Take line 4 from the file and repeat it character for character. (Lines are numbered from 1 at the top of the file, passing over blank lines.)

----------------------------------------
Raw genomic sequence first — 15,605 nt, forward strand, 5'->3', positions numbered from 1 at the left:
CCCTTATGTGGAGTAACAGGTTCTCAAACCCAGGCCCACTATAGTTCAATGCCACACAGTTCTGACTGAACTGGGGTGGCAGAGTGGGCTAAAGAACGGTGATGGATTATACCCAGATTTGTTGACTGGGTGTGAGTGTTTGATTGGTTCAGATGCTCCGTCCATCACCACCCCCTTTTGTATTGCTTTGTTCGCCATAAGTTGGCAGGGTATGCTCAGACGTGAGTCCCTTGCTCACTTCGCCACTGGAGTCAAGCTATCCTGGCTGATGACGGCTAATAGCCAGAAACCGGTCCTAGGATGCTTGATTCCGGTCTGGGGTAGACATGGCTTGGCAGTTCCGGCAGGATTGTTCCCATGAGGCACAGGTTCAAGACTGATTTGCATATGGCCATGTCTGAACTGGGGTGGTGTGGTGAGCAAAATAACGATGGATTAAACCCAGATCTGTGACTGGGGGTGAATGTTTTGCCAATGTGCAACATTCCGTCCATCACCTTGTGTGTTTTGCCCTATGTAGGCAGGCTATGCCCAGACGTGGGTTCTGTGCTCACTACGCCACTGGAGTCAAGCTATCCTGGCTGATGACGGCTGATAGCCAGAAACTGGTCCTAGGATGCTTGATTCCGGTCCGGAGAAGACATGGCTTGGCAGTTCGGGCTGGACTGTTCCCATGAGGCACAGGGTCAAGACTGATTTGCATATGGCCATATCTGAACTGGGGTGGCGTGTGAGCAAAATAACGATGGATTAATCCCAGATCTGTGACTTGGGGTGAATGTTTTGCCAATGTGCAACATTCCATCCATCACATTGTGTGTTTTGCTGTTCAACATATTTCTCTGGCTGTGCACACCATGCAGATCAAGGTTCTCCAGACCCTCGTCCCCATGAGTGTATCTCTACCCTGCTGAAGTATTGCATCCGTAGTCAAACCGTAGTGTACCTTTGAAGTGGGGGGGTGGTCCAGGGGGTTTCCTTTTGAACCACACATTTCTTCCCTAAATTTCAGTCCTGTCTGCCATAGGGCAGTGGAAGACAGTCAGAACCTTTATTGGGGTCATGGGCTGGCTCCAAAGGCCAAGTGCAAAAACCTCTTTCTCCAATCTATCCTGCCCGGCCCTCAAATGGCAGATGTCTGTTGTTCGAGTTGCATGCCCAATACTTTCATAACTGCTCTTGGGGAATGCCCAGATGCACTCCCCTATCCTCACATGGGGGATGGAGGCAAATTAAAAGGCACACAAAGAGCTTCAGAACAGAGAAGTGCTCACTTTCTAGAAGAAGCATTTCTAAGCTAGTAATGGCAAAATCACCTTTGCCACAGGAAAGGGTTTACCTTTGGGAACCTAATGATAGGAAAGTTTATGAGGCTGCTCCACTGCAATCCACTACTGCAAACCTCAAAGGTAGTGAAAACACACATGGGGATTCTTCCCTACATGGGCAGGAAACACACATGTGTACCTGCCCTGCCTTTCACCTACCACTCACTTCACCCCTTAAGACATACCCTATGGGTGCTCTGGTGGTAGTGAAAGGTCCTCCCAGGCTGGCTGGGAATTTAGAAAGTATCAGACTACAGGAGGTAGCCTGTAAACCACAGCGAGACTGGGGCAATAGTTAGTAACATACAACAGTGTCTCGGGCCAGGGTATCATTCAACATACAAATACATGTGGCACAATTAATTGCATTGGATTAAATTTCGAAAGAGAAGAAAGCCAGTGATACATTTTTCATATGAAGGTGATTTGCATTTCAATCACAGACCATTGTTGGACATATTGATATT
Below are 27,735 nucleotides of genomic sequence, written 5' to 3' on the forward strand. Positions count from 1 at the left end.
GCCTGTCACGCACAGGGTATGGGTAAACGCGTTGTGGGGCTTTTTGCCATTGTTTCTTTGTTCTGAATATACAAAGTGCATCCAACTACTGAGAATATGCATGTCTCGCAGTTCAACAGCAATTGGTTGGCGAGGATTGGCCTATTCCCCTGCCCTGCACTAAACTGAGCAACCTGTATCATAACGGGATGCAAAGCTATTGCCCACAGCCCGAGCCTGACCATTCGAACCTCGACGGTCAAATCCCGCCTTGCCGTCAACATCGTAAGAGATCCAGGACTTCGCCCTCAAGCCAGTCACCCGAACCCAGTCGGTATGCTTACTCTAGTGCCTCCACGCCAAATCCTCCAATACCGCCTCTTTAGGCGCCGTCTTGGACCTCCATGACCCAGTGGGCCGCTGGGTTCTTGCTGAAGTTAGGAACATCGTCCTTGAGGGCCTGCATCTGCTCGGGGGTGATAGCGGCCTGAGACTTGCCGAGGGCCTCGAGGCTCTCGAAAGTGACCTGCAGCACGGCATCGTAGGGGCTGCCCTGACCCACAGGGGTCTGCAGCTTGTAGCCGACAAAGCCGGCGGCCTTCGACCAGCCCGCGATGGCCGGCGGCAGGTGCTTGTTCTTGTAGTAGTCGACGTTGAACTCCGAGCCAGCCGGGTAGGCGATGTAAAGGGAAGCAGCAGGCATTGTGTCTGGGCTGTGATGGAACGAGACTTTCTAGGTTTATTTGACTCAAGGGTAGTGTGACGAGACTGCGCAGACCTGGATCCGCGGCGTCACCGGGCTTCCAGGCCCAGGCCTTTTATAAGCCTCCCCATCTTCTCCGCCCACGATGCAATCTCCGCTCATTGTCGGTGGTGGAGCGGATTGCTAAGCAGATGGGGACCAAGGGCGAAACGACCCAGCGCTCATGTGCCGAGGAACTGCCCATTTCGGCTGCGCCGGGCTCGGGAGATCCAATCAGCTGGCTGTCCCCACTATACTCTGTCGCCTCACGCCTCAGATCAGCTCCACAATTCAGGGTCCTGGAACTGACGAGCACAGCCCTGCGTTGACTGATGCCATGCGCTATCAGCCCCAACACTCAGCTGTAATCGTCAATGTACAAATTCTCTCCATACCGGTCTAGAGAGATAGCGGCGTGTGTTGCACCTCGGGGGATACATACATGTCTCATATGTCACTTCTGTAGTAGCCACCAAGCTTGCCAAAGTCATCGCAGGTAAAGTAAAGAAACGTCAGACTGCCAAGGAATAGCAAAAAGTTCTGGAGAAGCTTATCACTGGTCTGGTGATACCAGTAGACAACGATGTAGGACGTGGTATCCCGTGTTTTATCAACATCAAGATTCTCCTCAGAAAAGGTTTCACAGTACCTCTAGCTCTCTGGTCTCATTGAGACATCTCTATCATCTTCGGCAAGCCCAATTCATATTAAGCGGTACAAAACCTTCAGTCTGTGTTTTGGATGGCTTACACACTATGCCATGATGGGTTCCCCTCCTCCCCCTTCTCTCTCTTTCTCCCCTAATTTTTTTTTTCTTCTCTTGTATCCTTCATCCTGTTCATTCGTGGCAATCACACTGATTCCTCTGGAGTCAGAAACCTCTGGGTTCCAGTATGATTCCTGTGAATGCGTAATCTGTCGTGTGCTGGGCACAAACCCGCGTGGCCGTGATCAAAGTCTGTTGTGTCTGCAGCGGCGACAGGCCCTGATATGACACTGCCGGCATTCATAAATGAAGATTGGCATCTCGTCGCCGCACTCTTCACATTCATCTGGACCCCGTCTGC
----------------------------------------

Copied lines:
GCCTGTCACGCACAGGGTATGGGTAAACGCGTTGTGGGGCTTTTTGCCATTGTTTCTTTGTTCTGAATATACAAAGTGCATCCAACTACTGAGAATATGCATGTCTCGCAGTTCAACAGCAATTGGTTGGCGAGGATTGGCCTATTCCCCTGCCCTGCACTAAACTGAGCAACCTGTATCATAACGGGATGCAAAGCTATTGCCCACAGCCCGAGCCTGACCATTCGAACCTCGACGGTCAAATCCCGCCTTGCCGTCAACATCGTAAGAGATCCAGGACTTCGCCCTCAAGCCAGTCACCCGAACCCAGTCGGTATGCTTACTCTAGTGCCTCCACGCCAAATCCTCCAATACCGCCTCTTTAGGCGCCGTCTTGGACCTCCATGACCCAGTGGGCCGCTGGGTTCTTGCTGAAGTTAGGAACATCGTCCTTGAGGGCCTGCATCTGCTCGGGGGTGATAGCGGCCTGAGACTTGCCGAGGGCCTCGAGGCTCTCGAAAGTGACCTGCAGCACGGCATCGTAGGGGCTGCCCTGACCCACAGGGGTCTGCAGCTTGTAGCCGACAAAGCCGGCGGCCTTCGACCAGCCCGCGATGGCCGGCGGCAGGTGCTTGTTCTTGTAGTAGTCGACGTTGAACTCCGAGCCAGCCGGGTAGGCGATGTAAAGGGAAGCAGCAGGCATTGTGTCTGGGCTGTGATGGAACGAGACTTTCTAGGTTTATTTGACTCAAGGGTAGTGTGACGAGACTGCGCAGACCTGGATCCGCGGCGTCACCGGGCTTCCAGGCCCAGGCCTTTTATAAGCCTCCCCATCTTCTCCGCCCACGATGCAATCTCCGCTCATTGTCGGTGGTGGAGCGGATTGCTAAGCAGATGGGGACCAAGGGCGAAACGACCCAGCGCTCATGTGCCGAGGAACTGCCCATTTCGGCTGCGCCGGGCTCGGGAGATCCAATCAGCTGGCTGTCCCCACTATACTCTGTCGCCTCACGCCTCAGATCAGCTCCACAATTCAGGGTCCTGGAACTGACGAGCACAGCCCTGCGTTGACTGATGCCATGCGCTATCAGCCCCAACACTCAGCTGTAATCGTCAATGTACAAATTCTCTCCATACCGGTCTAGAGAGATAGCGGCGTGTGTTGCACCTCGGGGGATACATACATGTCTCATATGTCACTTCTGTAGTAGCCACCAAGCTTGCCAAAGTCATCGCAGGTAAAGTAAAGAAACGTCAGACTGCCAAGGAATAGCAAAAAGTTCTGGAGAAGCTTATCACTGGTCTGGTGATACCAGTAGACAACGATGTAGGACGTGGTATCCCGTGTTTTATCAACATCAAGATTCTCCTCAGAAAAGGTTTCACAGTACCTCTAGCTCTCTGGTCTCATTGAGACATCTCTATCATCTTCGGCAAGCCCAATTCATATTAAGCGGTACAAAACCTTCAGTCTGTGTTTTGGATGGCTTACACACTATGCCATGATGGGTTCCCCTCCTCCCCCTTCTCTCTCTTTCTCCCCTAATTTTTTTTTTCTTCTCTTGTATCCTTCATCCTGTTCATTCGTGGCAATCACACTGATTCCTCTGGAGTCAGAAACCTCTGGGTTCCAGTATGATTCCTGTGAATGCGTAATCTGTCGTGTGCTGGGCACAAACCCGCGTGGCCGTGATCAAAGTCTGTTGTGTCTGCAGCGGCGACAGGCCCTGATATGACACTGCCGGCATTCATAAATGAAGATTGGCATCTCGTCGCCGCACTCTTCACATTCATCTGGACCCCGTCTGC